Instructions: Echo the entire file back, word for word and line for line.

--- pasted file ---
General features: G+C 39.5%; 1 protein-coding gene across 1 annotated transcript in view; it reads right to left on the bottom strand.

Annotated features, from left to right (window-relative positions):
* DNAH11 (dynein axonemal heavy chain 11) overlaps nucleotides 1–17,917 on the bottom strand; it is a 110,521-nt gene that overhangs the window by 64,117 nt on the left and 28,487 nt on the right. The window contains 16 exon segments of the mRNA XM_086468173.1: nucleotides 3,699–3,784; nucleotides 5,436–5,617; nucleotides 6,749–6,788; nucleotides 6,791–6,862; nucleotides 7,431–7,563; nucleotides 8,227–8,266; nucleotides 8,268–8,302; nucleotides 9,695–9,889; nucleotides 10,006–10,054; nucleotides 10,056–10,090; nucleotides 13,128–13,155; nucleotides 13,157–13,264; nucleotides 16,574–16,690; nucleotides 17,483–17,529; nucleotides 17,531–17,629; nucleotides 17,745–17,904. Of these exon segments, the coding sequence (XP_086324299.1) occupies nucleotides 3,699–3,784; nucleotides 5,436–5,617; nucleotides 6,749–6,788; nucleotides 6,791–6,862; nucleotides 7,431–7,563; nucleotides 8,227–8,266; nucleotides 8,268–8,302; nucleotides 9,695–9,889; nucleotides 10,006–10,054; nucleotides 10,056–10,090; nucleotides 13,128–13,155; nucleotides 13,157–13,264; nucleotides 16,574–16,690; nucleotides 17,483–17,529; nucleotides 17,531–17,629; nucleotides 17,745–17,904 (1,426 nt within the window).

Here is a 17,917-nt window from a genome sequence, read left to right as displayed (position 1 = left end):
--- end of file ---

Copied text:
General features: G+C 39.5%; 1 protein-coding gene across 1 annotated transcript in view; it reads right to left on the bottom strand.

Annotated features, from left to right (window-relative positions):
* DNAH11 (dynein axonemal heavy chain 11) overlaps nucleotides 1–17,917 on the bottom strand; it is a 110,521-nt gene that overhangs the window by 64,117 nt on the left and 28,487 nt on the right. The window contains 16 exon segments of the mRNA XM_086468173.1: nucleotides 3,699–3,784; nucleotides 5,436–5,617; nucleotides 6,749–6,788; nucleotides 6,791–6,862; nucleotides 7,431–7,563; nucleotides 8,227–8,266; nucleotides 8,268–8,302; nucleotides 9,695–9,889; nucleotides 10,006–10,054; nucleotides 10,056–10,090; nucleotides 13,128–13,155; nucleotides 13,157–13,264; nucleotides 16,574–16,690; nucleotides 17,483–17,529; nucleotides 17,531–17,629; nucleotides 17,745–17,904. Of these exon segments, the coding sequence (XP_086324299.1) occupies nucleotides 3,699–3,784; nucleotides 5,436–5,617; nucleotides 6,749–6,788; nucleotides 6,791–6,862; nucleotides 7,431–7,563; nucleotides 8,227–8,266; nucleotides 8,268–8,302; nucleotides 9,695–9,889; nucleotides 10,006–10,054; nucleotides 10,056–10,090; nucleotides 13,128–13,155; nucleotides 13,157–13,264; nucleotides 16,574–16,690; nucleotides 17,483–17,529; nucleotides 17,531–17,629; nucleotides 17,745–17,904 (1,426 nt within the window).

Here is a 17,917-nt window from a genome sequence, read left to right as displayed (position 1 = left end):